Job Description:

Seismologists study shock waves created by earthquakes and volcanic activity. They also work in oil, gas and minerals exploration.

Job Category:
Metals & Mining

What you will do:

In your day-to-day tasks you may:

  • monitor and analyse data from seismic sensors around the world
  • map seismic regions and fault lines in the Earth’s surface
  • develop early warning systems for earthquake zones
  • investigate target sites for new seismic stations
  • search for oil and gas deposits under land and sea
  • produce survey reports for mining and energy companies
  • attend conferences and publish research findings
  • take students on field trips to study earthquake and volcano hot spots
  • teach students, or train professionals in related fields like people working in disaster risk reduction (teamwork skills)


You’ll need:

  • knowledge of geography
  • science skills
  • maths knowledge
  • knowledge of physics
  • to have a thorough understanding of computer systems and applications

As well as:

  • analytical thinking skills
  • ambition/drive
  • excellent verbal communication skills
  • excellent written communication skills
  • to be thorough and pay attention to detail
  • organisational skills
Illustration of employee looking at workspace

Entry Requirements:

To become a seismologist, you will typically need to pursue higher education and obtain a bachelor’s degree and often a master’s or doctoral degree in geophysics, geology, or a related field. While there are no specific subject requirements for becoming a seismologist, having a strong foundation in certain subjects can be beneficial for your future academic and career path. Here are some subjects that may be helpful:

  1. Mathematics: A strong background in mathematics is essential for understanding and conducting complex scientific calculations involved in seismology. Consider taking advanced math courses.
  2. Physics: Physics is directly related to the principles of seismology. It helps you understand the behavior of seismic waves and their interactions with Earth’s structures.
  3. Geography: Geography can provide a foundation in Earth sciences and geological processes, which are relevant to seismology.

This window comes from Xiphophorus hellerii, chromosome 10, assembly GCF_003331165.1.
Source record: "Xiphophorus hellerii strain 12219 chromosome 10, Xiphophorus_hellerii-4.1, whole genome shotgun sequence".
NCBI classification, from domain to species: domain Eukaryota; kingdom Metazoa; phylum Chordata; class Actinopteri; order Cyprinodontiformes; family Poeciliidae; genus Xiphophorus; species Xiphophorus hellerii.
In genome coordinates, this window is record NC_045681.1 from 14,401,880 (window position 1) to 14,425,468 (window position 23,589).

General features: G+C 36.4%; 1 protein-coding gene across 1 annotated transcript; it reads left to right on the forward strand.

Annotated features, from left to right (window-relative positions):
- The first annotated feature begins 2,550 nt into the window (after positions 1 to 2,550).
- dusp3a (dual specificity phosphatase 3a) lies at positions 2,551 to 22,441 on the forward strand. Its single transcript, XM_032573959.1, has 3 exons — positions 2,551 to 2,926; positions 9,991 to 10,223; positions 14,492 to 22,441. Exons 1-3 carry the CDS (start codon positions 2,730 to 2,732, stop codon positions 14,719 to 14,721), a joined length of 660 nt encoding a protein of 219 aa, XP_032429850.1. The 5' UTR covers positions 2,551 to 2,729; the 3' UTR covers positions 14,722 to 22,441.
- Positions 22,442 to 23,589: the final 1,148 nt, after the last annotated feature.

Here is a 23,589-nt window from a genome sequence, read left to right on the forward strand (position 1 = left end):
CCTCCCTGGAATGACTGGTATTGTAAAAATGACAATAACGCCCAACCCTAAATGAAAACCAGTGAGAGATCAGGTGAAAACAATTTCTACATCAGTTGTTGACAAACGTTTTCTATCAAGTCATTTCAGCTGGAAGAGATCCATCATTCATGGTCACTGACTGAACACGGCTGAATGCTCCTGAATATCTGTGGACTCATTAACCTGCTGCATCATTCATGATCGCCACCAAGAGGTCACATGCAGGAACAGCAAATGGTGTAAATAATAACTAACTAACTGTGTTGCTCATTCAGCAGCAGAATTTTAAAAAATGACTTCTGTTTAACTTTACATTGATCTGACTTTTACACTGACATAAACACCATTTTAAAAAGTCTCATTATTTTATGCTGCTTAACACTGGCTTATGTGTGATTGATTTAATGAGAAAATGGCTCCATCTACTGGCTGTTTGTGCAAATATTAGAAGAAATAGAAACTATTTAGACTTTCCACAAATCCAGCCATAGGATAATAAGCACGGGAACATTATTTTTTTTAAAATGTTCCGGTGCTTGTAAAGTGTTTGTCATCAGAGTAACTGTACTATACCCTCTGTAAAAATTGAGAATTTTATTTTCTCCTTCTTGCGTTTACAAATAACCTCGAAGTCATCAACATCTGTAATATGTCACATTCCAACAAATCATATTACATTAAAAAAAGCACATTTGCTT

4. Geology: If available, geology coursework can be highly relevant for understanding Earth’s composition and geological features.
  5. Environmental Science: This subject can help you gain insights into Earth’s systems, including how they relate to seismic events and environmental impacts.
  6. Computer Science or IT: Proficiency in computer skills is valuable, as seismologists often use specialized software for data analysis and modeling.
  7. Biology: Though not directly related to seismology, a broad understanding of science can be useful when working in a scientific field.
  8. English or Communication Skills: Effective communication skills are essential for documenting research findings, writing reports, and presenting scientific information.

Post School

You can get into this job through:

  • a university course
  • working towards this role

You can do a degree or postgraduate qualification in:

  • geology
  • geography
  • Earth science
  • geophysics
  • environmental science
  • computer science

Many employers will expect you to have, or be working towards, a PhD in a relevant subject.

You could start as a PhD research assistant, for example in a university Earth sciences or geophysics engineering department. With further training and experience you could become a seismologist.

Working Hours and Environment:

You could work at a research facility, at a university or in a laboratory.

Your working environment may be physically active and you may spend nights away from home.

You may need to wear safety clothing and use safety equipment.

Career Path & Progression:

You could become a project co-ordinator or manager with a seismic research organisation, university or energy company.

In a university post, once you’ve got experience and published original research, you could become a senior research fellow or professor.